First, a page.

Falling German Government bond yields are definitively positive for BMW. With other things unchanged, this leads to lower financing costs for German companies, and subsequently, BMW can through its Financial Services division, offer lower financing costs to its customers.
As BMW noted in its first-quarter report, 50.0% of new BMW Group vehicles were either leased or financed by the Financial Services segment, up from 47.3% managed during the same quarter of the last year.
Although positive for the company, Eurozone's interest rates that were artificially driven down by the European Central Bank's massive quantitative easing program distort projected equity valuations. As the cost of equity and a pre-tax cost of debt for BMW are too low, according to the classical economic theory, the calculated discount rate (WACC) is only 7.63%.
I believe that the bond market is significantly distorted and that the current discount rate is a product of ECB's too big market intervention. Because of this, I use a much higher discount rate of 11%. Although this is an arbitrary figure, I believe it better represents BMW and the current equity market environment.
Besides the 11% discount rate, I used a perpetual growth rate of 3%, and a tax rate of 27%, which was BMW's average for the last five years. Although from the beginning of the previous year, the US statutory corporate tax rate was decreased from 35% to 21%, which should reduce the average tax rate for the next five years, I stick with 27% as there is always the risk that some of the countries that BMW operates in will increase taxes.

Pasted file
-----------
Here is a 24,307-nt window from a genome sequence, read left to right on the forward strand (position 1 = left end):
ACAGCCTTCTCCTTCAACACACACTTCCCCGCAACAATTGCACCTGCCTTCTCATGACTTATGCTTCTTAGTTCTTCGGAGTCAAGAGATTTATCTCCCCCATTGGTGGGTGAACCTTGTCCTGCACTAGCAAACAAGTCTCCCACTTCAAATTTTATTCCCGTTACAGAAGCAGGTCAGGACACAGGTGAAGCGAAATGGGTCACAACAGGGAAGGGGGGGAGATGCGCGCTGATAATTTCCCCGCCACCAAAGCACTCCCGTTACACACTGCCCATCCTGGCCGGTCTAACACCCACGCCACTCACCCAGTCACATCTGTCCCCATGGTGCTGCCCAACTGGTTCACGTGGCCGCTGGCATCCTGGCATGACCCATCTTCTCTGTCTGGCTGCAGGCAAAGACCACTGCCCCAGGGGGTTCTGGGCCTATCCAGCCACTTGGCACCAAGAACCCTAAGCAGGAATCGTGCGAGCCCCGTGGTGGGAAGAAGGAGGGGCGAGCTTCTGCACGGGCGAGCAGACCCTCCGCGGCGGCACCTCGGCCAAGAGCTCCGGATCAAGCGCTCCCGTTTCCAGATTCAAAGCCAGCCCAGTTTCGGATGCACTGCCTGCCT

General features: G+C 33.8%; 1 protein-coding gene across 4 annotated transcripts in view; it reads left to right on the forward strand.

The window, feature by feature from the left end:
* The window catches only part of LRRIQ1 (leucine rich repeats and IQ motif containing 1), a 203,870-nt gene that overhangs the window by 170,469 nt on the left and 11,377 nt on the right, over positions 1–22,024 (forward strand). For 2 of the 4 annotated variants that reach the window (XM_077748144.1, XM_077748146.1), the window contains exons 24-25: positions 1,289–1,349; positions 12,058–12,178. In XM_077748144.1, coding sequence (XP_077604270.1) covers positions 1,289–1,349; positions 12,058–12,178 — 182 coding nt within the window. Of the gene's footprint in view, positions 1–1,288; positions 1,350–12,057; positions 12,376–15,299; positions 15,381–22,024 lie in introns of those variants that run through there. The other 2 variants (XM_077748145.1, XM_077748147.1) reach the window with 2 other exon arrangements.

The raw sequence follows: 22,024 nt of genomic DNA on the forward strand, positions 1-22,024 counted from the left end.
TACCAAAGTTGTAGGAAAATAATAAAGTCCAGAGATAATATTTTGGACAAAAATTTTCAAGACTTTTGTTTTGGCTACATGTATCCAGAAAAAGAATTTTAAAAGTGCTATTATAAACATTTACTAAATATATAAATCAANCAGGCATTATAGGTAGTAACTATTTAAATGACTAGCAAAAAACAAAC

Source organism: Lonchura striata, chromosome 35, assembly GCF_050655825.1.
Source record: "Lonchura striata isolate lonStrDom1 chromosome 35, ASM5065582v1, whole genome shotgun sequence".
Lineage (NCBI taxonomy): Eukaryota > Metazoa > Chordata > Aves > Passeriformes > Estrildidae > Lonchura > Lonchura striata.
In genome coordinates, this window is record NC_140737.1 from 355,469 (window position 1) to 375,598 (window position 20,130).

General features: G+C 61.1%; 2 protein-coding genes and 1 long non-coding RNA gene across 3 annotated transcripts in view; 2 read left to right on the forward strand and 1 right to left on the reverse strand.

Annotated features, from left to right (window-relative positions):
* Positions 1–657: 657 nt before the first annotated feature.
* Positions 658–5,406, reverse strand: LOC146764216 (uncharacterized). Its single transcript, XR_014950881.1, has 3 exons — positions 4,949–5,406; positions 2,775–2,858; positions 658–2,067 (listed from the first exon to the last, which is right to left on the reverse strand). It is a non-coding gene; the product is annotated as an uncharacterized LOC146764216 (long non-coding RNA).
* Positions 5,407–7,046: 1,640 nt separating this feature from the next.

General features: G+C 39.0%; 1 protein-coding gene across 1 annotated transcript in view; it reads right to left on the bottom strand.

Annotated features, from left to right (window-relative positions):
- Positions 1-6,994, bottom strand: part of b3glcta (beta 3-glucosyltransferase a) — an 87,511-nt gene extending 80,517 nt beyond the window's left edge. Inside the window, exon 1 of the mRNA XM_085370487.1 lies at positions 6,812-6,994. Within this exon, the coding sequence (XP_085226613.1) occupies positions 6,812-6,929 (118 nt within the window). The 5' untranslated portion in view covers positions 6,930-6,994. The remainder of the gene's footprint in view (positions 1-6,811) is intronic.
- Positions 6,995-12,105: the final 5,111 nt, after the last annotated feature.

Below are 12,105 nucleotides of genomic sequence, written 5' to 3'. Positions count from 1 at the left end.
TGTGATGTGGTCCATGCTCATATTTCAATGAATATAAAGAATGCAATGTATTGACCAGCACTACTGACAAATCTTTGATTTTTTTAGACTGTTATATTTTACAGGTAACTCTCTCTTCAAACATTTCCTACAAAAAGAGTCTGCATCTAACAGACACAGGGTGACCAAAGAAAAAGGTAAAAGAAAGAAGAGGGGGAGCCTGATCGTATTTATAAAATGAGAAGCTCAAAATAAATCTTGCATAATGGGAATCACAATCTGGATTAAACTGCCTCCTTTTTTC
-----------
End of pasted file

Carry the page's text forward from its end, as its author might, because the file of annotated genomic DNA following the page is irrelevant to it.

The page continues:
Although revenues for the first quarter were flat, due to the possible trade war and tariff escalation I have modeled 5% lower revenues, coupled with a lower EBITDA margin.
As on 5 April 2019, the BMW Group has reported the EU Commission has ongoing antitrust proceedings against the company; results for the first quarter include the provision of €1.4 billion. The proceeding charge is included in this DCF as well, and consequently, the EBIT of this year is projected to be around 30% below the last year's figure.
Interest-bearing debt includes debt from the Financial Services part of the company, which serves as a bank for car and motorcycle units. On the other hand, cash and equivalents include Financial Services' leased products and receivables from sales financing.
Although I have accounted for the trade war escalation and a significant decrease in profitability, the upside potential is still significant and reveals an undervaluation of more than 35%. According to this DCF valuation, the projected price is €85.48 ($96.80).
Despite the significant problems that currently plague the automotive industry, BMW has a solution for them and has developed a plan with a focus on fully electric and hybrid vehicles. In a highly profitable premium SUV segment, it has positioned itself as a leader, and this will be fortified by significant electric options that will follow in the next two years.
At the current level, the market expects the too pessimistic outlook, and prices this company as one of the cheapest large-cap European stocks. It seems that market participants do not fully appreciate the long-term product development plan, and production and distribution changes, which coupled with the significant undervaluation offers an excellent entry point with a high reward to risk ratio.
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Disclosure: I/we have no positions in any stocks mentioned, but may initiate a long position in BMWYY over the next 72 hours. I wrote this article myself, and it expresses my own opinions. I am not receiving compensation for it (other than from Seeking Alpha). I have no business relationship with any company whose stock is mentioned in this article.